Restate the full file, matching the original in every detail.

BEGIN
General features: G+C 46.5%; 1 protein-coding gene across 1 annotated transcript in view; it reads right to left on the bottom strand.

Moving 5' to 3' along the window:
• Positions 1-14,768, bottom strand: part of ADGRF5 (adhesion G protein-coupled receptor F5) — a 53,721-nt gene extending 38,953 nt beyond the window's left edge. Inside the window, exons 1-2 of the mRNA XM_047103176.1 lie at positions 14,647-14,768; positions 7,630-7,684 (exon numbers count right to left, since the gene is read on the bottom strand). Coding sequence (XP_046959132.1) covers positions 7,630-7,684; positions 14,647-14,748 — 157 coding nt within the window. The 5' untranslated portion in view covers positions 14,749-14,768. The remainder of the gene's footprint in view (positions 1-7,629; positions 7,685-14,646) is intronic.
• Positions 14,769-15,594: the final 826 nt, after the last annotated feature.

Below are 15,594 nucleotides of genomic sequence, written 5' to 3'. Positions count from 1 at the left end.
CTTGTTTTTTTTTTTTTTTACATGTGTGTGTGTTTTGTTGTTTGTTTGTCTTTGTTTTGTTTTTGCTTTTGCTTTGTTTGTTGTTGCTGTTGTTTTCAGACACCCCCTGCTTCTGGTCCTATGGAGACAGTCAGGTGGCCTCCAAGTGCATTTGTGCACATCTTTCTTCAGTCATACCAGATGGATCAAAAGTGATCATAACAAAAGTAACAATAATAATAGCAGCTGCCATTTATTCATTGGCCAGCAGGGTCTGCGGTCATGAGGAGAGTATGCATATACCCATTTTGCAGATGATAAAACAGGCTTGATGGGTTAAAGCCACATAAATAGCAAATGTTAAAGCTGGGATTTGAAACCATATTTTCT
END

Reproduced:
General features: G+C 46.5%; 1 protein-coding gene across 1 annotated transcript in view; it reads right to left on the bottom strand.

Moving 5' to 3' along the window:
• Positions 1-14,768, bottom strand: part of ADGRF5 (adhesion G protein-coupled receptor F5) — a 53,721-nt gene extending 38,953 nt beyond the window's left edge. Inside the window, exons 1-2 of the mRNA XM_047103176.1 lie at positions 14,647-14,768; positions 7,630-7,684 (exon numbers count right to left, since the gene is read on the bottom strand). Coding sequence (XP_046959132.1) covers positions 7,630-7,684; positions 14,647-14,748 — 157 coding nt within the window. The 5' untranslated portion in view covers positions 14,749-14,768. The remainder of the gene's footprint in view (positions 1-7,629; positions 7,685-14,646) is intronic.
• Positions 14,769-15,594: the final 826 nt, after the last annotated feature.

Below are 15,594 nucleotides of genomic sequence, written 5' to 3'. Positions count from 1 at the left end.
CTTGTTTTTTTTTTTTTTTACATGTGTGTGTGTTTTGTTGTTTGTTTGTCTTTGTTTTGTTTTTGCTTTTGCTTTGTTTGTTGTTGCTGTTGTTTTCAGACACCCCCTGCTTCTGGTCCTATGGAGACAGTCAGGTGGCCTCCAAGTGCATTTGTGCACATCTTTCTTCAGTCATACCAGATGGATCAAAAGTGATCATAACAAAAGTAACAATAATAATAGCAGCTGCCATTTATTCATTGGCCAGCAGGGTCTGCGGTCATGAGGAGAGTATGCATATACCCATTTTGCAGATGATAAAACAGGCTTGATGGGTTAAAGCCACATAAATAGCAAATGTTAAAGCTGGGATTTGAAACCATATTTTCT